As a survey finds that two million passengers would do nothing if their driver used a hand-held phone while driving, the AA Charitable Trust has launched a new campaign to discourage texting while driving.

The AA Populus poll of 23,141 drivers asked: Which of the following would you do if you were a passenger and your driver used their hand-held mobile when driving? The responses were:

  • Ask them to stop using phone — 59 per cent
  • Offer to take the call — 50 per cent
  • Take the phone away — 12 per cent
  • Refuse to get in car with them again — 8 per cent
  • Report them to police — 1 per cent
  • Nothing, but would be annoyed — 5 per cent
  • Nothing, won’t bother me — 1 per cent

More than one in ten (13 per cent) young drivers (18-24 yrs) said they find it difficult to ignore a message or email alert on their phones whilst driving. Overall 6 per cent of drivers find this difficult.

While the Government intends to increase the penalties for using a mobile at the wheel to six penalty points and a £200 fine, the AA Trust believes changing behaviour is just as important.

Latest Government figures show a 35 per cent increase in fatalities on built-up roads. The report said that there had been 200 fatalities on roads with a maximum of 40 mph between April and June 2016, compared to 148 deaths for the same period in 2015.

A total of 24,620 people were killed or seriously injured in the year ending June 2016, up 3 per cent compared to the previous year. For the same period, deaths of car occupants rose by 9 per cent and pedestrians by 3 per cent.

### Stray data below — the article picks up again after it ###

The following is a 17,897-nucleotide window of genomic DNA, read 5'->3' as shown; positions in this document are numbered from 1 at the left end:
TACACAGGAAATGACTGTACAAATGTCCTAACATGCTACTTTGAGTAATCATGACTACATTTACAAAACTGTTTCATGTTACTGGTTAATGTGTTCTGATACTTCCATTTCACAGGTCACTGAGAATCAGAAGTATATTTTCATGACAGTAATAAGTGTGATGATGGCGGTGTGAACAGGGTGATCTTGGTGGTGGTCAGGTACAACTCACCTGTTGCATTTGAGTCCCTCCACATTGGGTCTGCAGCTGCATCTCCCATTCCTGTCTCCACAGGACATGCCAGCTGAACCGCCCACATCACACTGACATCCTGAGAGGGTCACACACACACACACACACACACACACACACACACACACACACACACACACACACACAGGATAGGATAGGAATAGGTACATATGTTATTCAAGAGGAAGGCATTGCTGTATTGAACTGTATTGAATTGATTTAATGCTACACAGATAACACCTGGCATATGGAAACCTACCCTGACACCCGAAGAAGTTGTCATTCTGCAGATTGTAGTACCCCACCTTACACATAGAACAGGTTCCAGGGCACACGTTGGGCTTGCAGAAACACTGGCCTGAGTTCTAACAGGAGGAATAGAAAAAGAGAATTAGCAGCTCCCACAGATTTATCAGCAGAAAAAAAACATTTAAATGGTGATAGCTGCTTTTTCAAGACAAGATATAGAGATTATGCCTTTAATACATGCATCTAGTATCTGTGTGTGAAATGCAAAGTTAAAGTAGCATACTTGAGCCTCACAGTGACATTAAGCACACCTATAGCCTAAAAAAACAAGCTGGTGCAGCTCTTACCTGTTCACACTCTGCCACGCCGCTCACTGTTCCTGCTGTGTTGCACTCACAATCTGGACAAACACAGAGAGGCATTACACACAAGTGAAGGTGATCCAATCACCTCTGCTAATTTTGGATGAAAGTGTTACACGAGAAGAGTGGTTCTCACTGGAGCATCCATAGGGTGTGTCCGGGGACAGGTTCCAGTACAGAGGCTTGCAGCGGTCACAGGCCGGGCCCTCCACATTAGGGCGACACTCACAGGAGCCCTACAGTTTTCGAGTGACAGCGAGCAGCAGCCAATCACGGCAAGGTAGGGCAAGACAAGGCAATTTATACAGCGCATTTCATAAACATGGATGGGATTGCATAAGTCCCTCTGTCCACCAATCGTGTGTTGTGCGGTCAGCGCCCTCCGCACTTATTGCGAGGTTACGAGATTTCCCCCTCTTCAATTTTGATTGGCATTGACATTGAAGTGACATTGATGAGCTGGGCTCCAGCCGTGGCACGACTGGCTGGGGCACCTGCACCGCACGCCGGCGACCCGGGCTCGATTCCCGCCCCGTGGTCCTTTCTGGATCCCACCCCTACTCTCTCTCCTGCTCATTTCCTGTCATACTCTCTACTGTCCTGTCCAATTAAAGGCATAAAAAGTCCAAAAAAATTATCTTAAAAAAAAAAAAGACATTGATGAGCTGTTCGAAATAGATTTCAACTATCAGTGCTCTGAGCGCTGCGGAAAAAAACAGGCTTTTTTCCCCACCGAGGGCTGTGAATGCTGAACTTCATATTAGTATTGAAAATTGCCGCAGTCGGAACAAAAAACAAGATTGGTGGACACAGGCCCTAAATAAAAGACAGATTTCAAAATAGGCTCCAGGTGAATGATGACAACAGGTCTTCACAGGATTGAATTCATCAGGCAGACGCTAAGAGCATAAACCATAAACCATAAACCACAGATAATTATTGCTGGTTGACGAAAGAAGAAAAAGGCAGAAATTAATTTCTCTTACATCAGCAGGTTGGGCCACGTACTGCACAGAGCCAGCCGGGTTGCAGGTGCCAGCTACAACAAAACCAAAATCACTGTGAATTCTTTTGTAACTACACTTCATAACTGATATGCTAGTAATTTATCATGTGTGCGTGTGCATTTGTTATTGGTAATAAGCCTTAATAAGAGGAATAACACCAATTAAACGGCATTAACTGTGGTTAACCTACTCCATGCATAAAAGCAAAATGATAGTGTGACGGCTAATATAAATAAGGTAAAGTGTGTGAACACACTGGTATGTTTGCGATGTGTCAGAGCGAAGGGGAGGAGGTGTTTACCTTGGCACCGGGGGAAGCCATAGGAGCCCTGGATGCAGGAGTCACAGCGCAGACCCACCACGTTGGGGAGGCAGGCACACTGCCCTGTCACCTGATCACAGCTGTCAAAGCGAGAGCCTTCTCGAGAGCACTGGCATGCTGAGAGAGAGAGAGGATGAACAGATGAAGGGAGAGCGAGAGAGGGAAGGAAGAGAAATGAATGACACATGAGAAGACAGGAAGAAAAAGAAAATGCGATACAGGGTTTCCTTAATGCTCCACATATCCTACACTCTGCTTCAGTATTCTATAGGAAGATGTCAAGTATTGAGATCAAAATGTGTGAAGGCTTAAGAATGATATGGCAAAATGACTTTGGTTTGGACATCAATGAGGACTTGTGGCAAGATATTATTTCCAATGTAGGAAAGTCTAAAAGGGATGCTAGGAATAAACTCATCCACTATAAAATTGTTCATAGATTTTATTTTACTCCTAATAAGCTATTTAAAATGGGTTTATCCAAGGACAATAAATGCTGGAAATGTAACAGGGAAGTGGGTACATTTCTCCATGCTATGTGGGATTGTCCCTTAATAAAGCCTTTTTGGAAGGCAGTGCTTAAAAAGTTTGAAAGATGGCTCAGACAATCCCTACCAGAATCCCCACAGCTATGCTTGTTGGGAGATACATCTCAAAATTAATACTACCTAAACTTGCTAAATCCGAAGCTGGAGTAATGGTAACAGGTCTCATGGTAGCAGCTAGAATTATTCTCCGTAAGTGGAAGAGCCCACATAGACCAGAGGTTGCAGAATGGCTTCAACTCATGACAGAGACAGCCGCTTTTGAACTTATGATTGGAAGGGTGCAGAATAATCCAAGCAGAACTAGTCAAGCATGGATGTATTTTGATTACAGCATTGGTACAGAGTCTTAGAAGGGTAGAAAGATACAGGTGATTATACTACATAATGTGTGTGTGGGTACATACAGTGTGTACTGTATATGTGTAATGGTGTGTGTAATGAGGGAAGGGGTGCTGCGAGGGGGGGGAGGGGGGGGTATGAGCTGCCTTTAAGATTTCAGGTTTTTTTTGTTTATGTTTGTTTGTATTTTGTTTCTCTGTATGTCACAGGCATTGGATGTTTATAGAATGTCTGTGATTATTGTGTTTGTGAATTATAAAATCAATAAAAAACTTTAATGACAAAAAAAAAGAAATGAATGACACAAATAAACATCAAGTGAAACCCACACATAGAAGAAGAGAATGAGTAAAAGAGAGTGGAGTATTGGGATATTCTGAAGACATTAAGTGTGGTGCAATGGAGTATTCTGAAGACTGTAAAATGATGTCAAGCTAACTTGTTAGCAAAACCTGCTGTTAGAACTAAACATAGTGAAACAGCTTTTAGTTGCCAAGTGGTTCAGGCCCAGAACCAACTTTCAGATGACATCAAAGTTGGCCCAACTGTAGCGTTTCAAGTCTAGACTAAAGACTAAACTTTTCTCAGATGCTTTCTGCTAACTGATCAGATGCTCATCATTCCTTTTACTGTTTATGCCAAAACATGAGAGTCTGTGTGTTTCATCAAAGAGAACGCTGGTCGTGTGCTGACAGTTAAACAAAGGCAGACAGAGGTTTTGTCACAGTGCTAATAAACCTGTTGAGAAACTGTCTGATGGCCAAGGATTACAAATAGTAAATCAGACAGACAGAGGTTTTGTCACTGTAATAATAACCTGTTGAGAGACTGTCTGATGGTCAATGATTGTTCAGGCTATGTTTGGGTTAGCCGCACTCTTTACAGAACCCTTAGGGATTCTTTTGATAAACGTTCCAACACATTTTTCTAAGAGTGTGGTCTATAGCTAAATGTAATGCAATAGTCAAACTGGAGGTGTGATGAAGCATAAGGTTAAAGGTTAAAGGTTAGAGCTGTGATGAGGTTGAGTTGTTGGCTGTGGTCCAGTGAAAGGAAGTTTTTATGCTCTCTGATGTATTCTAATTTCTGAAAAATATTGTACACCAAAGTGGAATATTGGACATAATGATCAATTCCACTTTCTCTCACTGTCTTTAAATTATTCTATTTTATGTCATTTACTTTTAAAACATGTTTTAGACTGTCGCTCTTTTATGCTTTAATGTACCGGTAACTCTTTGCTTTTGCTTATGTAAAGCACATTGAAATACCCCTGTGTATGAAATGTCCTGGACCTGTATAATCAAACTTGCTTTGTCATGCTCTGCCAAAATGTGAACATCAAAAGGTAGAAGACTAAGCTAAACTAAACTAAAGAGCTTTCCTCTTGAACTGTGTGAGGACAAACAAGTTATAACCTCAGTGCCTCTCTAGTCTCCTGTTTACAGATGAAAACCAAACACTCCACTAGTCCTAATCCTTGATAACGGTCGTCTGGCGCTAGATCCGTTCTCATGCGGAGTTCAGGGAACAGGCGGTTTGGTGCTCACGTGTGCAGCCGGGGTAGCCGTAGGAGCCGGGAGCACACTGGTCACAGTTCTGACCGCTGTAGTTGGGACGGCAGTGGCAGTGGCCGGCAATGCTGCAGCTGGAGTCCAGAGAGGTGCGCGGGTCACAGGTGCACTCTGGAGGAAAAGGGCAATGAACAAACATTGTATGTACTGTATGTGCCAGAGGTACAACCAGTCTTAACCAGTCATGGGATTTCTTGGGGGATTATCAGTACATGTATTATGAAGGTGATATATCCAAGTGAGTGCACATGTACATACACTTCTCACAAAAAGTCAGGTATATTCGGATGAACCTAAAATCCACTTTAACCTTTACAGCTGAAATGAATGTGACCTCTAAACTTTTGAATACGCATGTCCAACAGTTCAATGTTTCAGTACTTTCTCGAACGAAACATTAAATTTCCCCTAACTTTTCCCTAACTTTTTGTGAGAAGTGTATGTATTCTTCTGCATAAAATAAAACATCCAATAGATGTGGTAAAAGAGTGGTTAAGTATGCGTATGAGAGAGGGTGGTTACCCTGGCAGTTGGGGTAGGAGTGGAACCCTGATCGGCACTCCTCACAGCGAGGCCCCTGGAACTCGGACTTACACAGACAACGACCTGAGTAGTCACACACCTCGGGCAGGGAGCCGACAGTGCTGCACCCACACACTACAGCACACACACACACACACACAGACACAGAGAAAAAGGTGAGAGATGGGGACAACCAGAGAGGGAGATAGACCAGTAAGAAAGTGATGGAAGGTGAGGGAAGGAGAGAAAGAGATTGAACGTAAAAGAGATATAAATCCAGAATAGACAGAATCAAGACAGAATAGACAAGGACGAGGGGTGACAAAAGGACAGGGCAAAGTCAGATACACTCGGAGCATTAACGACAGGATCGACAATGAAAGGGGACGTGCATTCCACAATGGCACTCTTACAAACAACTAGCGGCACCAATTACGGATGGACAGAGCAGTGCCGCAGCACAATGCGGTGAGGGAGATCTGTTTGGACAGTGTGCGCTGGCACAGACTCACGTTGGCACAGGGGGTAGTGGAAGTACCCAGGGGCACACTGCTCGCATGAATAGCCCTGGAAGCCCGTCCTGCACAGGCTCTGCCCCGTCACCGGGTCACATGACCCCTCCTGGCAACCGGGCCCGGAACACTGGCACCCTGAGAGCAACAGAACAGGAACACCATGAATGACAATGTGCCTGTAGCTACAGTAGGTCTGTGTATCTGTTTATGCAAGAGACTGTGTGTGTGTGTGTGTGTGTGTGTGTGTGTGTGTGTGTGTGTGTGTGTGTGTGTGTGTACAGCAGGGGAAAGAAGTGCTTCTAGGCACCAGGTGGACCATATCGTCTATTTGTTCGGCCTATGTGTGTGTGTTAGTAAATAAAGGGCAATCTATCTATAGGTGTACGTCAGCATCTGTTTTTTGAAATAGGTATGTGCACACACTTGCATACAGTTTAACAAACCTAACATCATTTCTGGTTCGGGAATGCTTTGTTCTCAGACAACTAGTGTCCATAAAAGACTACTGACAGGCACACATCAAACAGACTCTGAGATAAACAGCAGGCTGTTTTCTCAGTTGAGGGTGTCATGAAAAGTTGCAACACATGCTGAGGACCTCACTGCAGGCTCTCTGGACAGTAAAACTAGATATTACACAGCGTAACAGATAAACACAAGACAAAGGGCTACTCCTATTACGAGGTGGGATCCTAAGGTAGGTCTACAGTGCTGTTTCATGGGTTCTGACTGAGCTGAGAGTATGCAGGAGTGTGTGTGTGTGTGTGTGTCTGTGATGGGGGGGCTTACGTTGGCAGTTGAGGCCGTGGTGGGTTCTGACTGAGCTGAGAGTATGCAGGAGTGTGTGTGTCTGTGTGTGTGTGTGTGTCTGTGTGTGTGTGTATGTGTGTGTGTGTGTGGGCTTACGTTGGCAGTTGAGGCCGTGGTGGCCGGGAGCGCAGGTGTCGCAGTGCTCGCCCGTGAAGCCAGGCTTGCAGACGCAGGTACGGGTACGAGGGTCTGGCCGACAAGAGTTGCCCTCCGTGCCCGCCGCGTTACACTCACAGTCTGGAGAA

Edmund King OBE, AA Trust director said: “The hike in fatalities on built-up roads by more than a third, is staggering and may be due to driver inattention from excessive use of mobile phones at the wheel.”

In order to stop these avoidable deaths, the AA Trust is embarking on a yearlong campaign to change behaviour. The campaign kicks off with the launch of a new film, “Cadence”.

A young film-maker became so uncomfortable by her peers’ driving and use of mobiles at the wheel that she has produced a film with a safety twist, thanks to funding from the AA Charitable Trust.

Emmeline Kellie, who wrote, starred in and produced the film was compelled to do so after becoming such a nervous car passenger with many of her friends because they were always using their mobile phones behind the wheel.

Emmeline, who graduated from the University of Derby in Media Production, said: “I saw a road safety presentation when I was at school and it really struck a chord with me.

“Roads make me nervous so I delayed driving for quite a while because I was too scared to take my life into my own hands, but as my friends started using their phones more and more at the wheel, it became clear that I would be safer driving myself.

“People just don’t realise it only takes one moment to glance at a text and it can all go wrong behind the wheel; and that it only needs to go wrong once.”

The film also features young London based musician Luke Pickett. “Cadence” features two of his songs and he also wrote the score for the film.

Luke said: “I was keen to work on the Cadence project as it is an unconventional approach to road safety and hopefully will help to save lives.”

Click here to view the “Cadence” texting and driving campaign video on YouTube.